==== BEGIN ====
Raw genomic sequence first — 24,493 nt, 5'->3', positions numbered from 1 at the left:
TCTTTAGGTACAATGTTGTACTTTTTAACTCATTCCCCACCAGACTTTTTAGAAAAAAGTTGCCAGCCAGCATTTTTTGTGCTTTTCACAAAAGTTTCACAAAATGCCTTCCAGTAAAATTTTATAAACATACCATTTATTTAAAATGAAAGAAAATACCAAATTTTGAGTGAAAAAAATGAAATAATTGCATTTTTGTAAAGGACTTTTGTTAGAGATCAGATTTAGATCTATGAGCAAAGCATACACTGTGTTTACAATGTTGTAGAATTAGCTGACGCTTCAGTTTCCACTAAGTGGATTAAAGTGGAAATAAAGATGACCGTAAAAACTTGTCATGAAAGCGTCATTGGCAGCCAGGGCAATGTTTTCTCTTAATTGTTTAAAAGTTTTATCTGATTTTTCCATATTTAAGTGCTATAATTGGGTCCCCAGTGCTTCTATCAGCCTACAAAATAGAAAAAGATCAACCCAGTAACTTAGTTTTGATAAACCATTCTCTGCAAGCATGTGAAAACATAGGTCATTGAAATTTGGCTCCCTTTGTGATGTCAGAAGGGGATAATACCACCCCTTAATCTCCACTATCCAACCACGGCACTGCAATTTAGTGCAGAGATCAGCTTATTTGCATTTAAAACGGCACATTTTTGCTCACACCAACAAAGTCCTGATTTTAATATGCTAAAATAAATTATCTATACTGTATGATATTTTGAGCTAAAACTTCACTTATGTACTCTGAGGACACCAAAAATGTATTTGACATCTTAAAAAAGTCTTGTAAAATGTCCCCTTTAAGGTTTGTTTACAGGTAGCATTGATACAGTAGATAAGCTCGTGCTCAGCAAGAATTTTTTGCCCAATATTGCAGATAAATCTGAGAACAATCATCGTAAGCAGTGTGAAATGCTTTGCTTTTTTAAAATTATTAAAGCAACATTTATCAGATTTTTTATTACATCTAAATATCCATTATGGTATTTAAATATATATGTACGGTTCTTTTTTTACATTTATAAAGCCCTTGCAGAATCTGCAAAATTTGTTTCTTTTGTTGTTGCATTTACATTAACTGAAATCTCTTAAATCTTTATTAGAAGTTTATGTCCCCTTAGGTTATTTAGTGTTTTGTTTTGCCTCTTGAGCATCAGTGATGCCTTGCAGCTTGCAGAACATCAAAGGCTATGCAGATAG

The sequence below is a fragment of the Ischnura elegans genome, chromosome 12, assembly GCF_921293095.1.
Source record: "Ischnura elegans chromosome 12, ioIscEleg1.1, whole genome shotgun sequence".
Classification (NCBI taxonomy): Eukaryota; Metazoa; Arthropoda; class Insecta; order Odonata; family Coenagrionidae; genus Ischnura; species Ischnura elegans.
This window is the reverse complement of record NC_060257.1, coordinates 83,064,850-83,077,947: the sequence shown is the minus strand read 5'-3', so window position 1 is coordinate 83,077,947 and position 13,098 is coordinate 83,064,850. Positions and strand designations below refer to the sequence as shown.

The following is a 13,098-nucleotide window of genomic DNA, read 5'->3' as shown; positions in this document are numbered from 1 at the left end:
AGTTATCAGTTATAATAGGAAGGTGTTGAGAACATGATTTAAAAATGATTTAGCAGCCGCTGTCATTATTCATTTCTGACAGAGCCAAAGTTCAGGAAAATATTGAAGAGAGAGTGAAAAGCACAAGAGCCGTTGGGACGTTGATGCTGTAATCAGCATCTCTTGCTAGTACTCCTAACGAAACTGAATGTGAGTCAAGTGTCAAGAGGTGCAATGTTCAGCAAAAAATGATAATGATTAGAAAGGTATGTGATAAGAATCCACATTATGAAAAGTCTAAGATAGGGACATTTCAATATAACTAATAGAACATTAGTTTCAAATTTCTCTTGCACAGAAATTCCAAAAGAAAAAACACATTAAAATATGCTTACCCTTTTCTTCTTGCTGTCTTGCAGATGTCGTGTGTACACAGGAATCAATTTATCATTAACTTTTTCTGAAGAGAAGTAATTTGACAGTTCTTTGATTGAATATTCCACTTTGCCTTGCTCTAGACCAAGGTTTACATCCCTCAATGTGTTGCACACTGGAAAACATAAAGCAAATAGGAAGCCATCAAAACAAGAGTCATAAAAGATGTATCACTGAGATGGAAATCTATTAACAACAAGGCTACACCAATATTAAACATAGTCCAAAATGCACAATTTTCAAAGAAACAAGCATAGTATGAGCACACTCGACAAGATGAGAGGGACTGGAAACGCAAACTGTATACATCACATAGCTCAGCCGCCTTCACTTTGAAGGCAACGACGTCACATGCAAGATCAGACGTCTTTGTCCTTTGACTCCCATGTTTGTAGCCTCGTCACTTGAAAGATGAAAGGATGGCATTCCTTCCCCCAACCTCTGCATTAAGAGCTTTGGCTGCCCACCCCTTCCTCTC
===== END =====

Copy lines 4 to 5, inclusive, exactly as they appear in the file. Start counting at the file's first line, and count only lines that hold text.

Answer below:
Source record: "Ischnura elegans chromosome 12, ioIscEleg1.1, whole genome shotgun sequence".
Classification (NCBI taxonomy): Eukaryota; Metazoa; Arthropoda; class Insecta; order Odonata; family Coenagrionidae; genus Ischnura; species Ischnura elegans.